Uses no additives or chemicals. World-stabilized 3D objects are possible using position and orientation head tracking to always draw objects from the correct point of view for the user.
More sophisticated displays present different left and right images for stereo separation effects, but in general focal length remains constant across the entire image. The surface can be viewed from arbitrary viewpoints with proper eye accommodation since each point of light has a real origin in 3D.
Tracking of the viewer is not necessary. Volumetric displays are based on a broad and diverse collection of various methods, technologies and ideas. Traub’s display creates a virtual image by varying the focal length of a mirror to produce a series of 2D images at different apparent depths. They are more suited for computer graphics than video applications due to the difficulty in capturing suitable natural imagery in 3D.
One drawback is typically image transparency where parts of an image that are normally occluded are seen through the foreground object. Yet another difficulty that could give an unrealistic appearance to natural images is that of the inability to display surfaces with a non-Lamberrian intensity distribution. The dnp HoloScreen and the HoloClear displays make the screen practically transparent from the viewer’s point of view, showing only projected objects.
They are examples of screens that consist of an acrylic plate that is coated with a holographic film, such that it catches only light that is projected from a degree angle. A bright and clear image can thus be obtained in daylight conditions, while the display is transparent from the opposite side. These types of transparent displays are single-sided and not penetrable.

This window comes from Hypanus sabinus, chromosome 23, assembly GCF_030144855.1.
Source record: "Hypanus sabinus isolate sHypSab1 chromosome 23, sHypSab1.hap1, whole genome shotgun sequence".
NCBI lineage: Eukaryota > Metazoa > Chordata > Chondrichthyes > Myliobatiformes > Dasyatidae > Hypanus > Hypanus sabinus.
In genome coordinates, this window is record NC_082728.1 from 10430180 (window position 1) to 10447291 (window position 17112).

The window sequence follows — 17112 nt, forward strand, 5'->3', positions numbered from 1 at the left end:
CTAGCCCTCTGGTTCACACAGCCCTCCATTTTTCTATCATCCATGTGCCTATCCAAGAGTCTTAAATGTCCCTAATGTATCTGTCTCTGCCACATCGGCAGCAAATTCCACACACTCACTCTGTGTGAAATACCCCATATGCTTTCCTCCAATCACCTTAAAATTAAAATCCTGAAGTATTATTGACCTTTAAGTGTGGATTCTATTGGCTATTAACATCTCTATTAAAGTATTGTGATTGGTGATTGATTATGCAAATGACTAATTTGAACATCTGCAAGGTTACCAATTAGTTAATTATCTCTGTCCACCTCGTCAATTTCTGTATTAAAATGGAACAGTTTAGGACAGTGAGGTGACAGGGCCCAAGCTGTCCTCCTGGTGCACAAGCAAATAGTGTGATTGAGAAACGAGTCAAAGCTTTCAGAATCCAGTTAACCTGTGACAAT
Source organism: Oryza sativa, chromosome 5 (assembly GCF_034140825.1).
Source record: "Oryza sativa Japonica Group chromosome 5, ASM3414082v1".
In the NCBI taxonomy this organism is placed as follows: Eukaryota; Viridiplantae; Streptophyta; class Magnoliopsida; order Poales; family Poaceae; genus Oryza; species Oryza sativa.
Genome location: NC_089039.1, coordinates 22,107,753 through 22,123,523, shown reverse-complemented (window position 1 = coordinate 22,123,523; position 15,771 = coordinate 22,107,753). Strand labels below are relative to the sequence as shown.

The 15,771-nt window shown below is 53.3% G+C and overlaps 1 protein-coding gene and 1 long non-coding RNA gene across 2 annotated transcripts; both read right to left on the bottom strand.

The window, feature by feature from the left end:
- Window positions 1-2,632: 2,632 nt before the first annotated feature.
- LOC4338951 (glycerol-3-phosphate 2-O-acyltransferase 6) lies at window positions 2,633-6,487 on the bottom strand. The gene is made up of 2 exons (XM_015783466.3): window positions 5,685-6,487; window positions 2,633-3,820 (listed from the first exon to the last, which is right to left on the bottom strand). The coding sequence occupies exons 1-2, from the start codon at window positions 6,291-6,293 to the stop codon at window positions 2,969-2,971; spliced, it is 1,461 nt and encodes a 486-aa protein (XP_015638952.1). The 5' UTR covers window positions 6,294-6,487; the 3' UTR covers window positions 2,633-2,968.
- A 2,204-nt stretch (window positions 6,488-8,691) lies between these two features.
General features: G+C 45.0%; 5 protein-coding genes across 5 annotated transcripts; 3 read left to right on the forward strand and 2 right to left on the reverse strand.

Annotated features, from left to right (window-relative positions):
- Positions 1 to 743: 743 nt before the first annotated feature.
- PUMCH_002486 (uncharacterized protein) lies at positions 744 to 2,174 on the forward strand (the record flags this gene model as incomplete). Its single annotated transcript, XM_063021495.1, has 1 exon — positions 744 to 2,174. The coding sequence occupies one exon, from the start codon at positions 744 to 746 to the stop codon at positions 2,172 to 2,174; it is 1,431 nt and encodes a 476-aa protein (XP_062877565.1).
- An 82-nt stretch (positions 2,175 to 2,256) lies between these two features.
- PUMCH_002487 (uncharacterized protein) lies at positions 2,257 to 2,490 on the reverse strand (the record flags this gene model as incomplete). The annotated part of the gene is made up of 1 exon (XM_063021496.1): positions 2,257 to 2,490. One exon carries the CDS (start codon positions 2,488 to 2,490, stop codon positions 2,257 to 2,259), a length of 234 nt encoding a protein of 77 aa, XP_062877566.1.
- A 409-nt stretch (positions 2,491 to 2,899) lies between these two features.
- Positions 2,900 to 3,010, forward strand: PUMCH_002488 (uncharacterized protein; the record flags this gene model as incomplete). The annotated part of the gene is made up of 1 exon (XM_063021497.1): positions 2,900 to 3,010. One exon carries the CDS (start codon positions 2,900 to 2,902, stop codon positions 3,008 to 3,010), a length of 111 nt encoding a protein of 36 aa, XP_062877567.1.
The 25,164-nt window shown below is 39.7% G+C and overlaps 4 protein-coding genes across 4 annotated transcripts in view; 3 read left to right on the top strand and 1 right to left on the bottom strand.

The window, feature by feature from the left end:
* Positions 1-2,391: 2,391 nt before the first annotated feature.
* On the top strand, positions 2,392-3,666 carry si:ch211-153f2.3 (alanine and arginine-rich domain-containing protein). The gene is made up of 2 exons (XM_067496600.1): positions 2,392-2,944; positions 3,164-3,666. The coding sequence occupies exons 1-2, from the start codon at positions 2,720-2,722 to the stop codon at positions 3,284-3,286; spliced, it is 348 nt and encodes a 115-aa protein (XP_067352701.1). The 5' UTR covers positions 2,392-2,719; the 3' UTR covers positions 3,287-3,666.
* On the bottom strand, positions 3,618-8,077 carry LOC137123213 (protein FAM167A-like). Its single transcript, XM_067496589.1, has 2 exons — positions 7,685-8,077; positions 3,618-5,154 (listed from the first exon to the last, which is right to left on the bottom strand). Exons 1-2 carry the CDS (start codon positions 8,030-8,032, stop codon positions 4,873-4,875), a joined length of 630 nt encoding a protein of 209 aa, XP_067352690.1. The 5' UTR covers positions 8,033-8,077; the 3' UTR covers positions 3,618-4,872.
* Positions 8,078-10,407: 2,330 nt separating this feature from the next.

A serious limitation of such a setup, however, is its inherent single- 2.
The magnitude and wetness of these screens, as well as their large water consumption, make them impractical for indoor or small-scale applications, as well as preclude the viewers from comfortably passing through the display space and seeing crisp images from short distances. However, these water screens may be large and look good if viewed from afar and on-axis.
The dispersion is caused by turbulence and friction in the fog’s flow, which disrupts the desired smooth planar surface, causing projected points of light to streak into lines. This streaking causes severe distortion of the image from off-axis viewing angles. Perspecta is another unique display technology, developed by Actuality Systems.
Perspecta is a true 3D display capable of showing a 3D object perceived when simply walking around the display; the M2 displays ssminar 2D image in midair, creating the illusion of depth. While the Perspecta is currently used mainly for medical and research purposes, the M2 is intended primarily for corporate use as a promotional or advertising tool at this stage.